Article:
What Do the Kenya Mall Terrorists and Naughty Jewish Children Have in Common

On the Connection Between 'Shovav' and 'Al-Shabaab'

Terrorist Is the Word: Kenyan security forces battle with militants from the Somali Al-Shabaab terror group at the Westgate Mall in Nairobi.
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Terrorist Is the Word: Kenyan security forces battle with militants from the Somali Al-Shabaab terror group at the Westgate Mall in Nairobi.

By Philologos

Published October 06, 2013, issue of October 11, 2013.
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David Bell writes to inquire:

“At present, the Arabic-named ‘al-Shabab’ — an organization composed of young Somalian Muslim fanatics intent on murder and mayhem — is very much in the news. The Hebrew word shovav denotes a mischievous child worlds apart from such murderous thugs. And yet the Hebrew and Arabic words have in common the attributes of being young and getting into trouble. Can they possibly share a common derivation?”

It’s a good guess, but that doesn’t make it a right one. The two words are unconnected. Shabab is the plural of Arabic shab, a “young man” (not to be confused with sha’b, “people” or “nation”). It can also mean “youth” collectively, as in Somalia’s ḥarakat al-Shabab al-Mujahidin, the movement of jihadist youth.

In colloquial Arabic, it can have the additional sense of “the younger generation,” as in a sentence like, “The shabab today care only about iPads and iPhones”; of “the boys,” as in “I’m so busy that I haven’t seen any of the shabab in ages” or of “you guys” or “hey, gang” when addressed to a group — for example, “Ya shabab, let’s go get something to eat.”

The Hebrew shovav, on the other hand, comes from the biblical verb l’shovev, “to turn someone back or away from his proper course,” itself a derived form of la’shuv, “to return.”

These two different but closely related meanings are punned on by the prophet Jeremiah when he has God say to the people of Israel, “Shuvu, shuvu, banim shovavim” “Return, return, my wayward sons,” a shovav being someone who has gone astray. T’shuvah, or “religious repentance,” is the opposite of shovevut, or “moral profligacy,” but both depend on the metaphor of the virtuous life as a path that can be either turned back from or turned back to.

There are, however, two Hebrew words that are genuine cognates of shabab — and oddly enough, these are seva, “white hair” or “old age,” and sav or saba, “grandfather.” This curiosity makes sense if one knows that in Arabic, the verb shayyaba means “to cause something to age.” A shab is thus a child who has matured; a sav is an adult who has grown old. The same process of aging leads to different outcomes.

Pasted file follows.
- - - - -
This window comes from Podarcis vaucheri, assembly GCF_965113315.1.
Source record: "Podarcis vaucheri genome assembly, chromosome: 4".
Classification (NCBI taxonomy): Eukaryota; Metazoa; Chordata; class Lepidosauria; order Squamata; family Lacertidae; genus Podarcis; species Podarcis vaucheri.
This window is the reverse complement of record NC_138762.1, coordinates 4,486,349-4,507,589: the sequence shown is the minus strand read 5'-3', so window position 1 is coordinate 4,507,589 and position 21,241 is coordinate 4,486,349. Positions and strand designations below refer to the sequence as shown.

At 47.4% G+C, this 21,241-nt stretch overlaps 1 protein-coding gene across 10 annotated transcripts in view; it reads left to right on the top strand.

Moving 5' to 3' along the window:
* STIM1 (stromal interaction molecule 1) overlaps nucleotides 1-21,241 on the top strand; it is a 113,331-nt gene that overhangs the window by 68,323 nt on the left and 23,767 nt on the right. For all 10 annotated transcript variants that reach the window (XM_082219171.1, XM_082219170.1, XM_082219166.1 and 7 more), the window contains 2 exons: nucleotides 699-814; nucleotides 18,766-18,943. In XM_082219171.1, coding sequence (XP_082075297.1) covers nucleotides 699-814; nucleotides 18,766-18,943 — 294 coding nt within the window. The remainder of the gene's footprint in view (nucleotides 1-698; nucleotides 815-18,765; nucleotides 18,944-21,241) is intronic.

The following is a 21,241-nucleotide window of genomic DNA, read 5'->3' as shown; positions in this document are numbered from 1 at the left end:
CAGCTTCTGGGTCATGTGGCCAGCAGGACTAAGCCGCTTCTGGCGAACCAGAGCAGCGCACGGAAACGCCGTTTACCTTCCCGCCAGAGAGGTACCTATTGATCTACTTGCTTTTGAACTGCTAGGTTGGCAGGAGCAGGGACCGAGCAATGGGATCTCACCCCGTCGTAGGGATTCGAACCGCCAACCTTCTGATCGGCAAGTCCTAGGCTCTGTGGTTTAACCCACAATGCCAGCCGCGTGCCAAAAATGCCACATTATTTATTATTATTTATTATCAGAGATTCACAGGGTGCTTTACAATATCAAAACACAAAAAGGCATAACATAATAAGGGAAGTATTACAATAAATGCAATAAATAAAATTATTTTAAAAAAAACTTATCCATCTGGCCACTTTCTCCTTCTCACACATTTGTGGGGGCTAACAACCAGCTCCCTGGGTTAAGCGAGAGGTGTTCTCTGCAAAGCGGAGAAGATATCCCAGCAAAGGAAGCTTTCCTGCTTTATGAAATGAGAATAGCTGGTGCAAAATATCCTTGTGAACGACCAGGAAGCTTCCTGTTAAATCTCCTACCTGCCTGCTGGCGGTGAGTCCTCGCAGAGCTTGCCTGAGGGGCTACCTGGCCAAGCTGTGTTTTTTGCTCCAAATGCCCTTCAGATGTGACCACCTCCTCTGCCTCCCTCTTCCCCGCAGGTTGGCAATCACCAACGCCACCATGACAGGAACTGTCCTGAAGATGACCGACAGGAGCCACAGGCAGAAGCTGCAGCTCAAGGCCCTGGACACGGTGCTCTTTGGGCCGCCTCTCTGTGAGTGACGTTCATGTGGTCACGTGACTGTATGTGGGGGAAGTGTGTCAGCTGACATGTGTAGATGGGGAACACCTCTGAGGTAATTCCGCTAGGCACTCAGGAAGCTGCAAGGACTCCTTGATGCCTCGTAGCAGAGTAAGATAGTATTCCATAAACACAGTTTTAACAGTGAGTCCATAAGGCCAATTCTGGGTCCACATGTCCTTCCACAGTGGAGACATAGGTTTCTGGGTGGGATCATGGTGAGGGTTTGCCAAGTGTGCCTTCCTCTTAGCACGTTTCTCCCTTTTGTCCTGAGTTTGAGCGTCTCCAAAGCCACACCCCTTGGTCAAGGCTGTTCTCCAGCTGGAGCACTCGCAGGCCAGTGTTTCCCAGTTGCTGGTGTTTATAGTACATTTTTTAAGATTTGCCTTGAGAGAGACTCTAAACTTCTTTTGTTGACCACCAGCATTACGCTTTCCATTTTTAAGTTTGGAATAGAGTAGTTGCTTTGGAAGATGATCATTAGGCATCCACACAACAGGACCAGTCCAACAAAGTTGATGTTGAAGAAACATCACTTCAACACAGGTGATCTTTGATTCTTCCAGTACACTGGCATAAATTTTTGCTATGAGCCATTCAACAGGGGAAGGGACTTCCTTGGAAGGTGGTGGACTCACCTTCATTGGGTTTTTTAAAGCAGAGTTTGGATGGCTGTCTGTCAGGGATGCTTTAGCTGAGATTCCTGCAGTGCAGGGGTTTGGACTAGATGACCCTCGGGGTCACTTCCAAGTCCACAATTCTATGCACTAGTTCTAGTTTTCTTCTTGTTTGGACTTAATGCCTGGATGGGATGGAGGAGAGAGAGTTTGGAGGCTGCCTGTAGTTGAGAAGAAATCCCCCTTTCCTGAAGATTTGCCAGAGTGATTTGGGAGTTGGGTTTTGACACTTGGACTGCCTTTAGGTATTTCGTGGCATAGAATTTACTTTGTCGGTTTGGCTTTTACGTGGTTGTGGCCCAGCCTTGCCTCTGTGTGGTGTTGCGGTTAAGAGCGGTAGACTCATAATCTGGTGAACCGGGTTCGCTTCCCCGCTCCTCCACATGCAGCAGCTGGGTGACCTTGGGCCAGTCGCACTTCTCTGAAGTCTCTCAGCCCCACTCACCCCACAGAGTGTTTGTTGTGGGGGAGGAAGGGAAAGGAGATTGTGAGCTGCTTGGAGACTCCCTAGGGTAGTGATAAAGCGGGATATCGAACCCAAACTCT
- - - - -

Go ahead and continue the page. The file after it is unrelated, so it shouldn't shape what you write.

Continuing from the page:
A shovav in the Bible is not a vicious sinner. He or she (bat shoveva, or “wayward daughter,” is a biblical term for the people of Israel, too) is a lost child whose father, God, has not despaired of their relationship, and in later Jewish tradition, the aspect of youthful — and therefore semi-pardonable — rebellion is stressed even more.

“Sin begins,” the great medieval commentator Rashi writes, “with young prankishness and shovevut,” and the shovav is a novice at it. In modern Hebrew, this has been carried a step further and shovav has become a term of affection and approbation for a high-spirited mischief-maker who means no real harm. “Shoveva at!” a father will say, pretending to scold his little daughter who has just laughingly brushed toothpaste all over her nose, the message being: “Yes, toothpaste belongs on your teeth, but you’re lots of fun and a child without your liveliness won’t go far.”

And yet in the end, strangely enough, the Arabic shabab and Hebrew shovav have gotten together in the contemporary Hebrew slang word shababnik, used by the ultra-Orthodox in Israel (and increasingly, in recent years, by the general public) to denote a young Haredi in his teens or early 20s who has dropped out of the life of yeshiva study and spends his time in the company of other youngsters like himself, hanging out and sometimes getting into trouble.

A shababnik is not a lapsed Haredi — he still considers himself part of the Haredi community and has not necessarily lost any of his former religious beliefs. He is, however, living on the community’s fringes, no longer monitored by its rabbinical authorities and unable to go to work or get a job, since this would constitute proof of his having left religious studies and make him eligible, according to Israeli law, for military conscription. Openly acknowledged today by the Haredi world as a serious problem, the phenomenon has led to shiftlessness and sometimes even to drugs and delinquency.

Israeli Haredim, always reluctant to attribute anything about themselves to non-Haredi, let alone to non-Jewish influence, have tried to explain shababnik as an acronym formed from the phrase in the book of Ecclesiastes, S’maḥ Baḥur B’yaldutkha, “Rejoice, young man, in your youth” — that is, sow your wild oats while you can.

This is clearly, though, a folk etymology — the word actually derives from a kind of Arabic-Hebrew partnership; a shababnik, in other words, is one of the shabab who behaves like a shovev — a fusion of meanings that is entirely natural, since shabab in Arabic sometimes implies the same youthful up-to-no-goodness that characterizes the biblical shovev. If only Arabs and Jews could cooperate as well as their two languages do in this interesting case of linguistic synergy!

Questions for Philologos may be sent to philologos@forward.com


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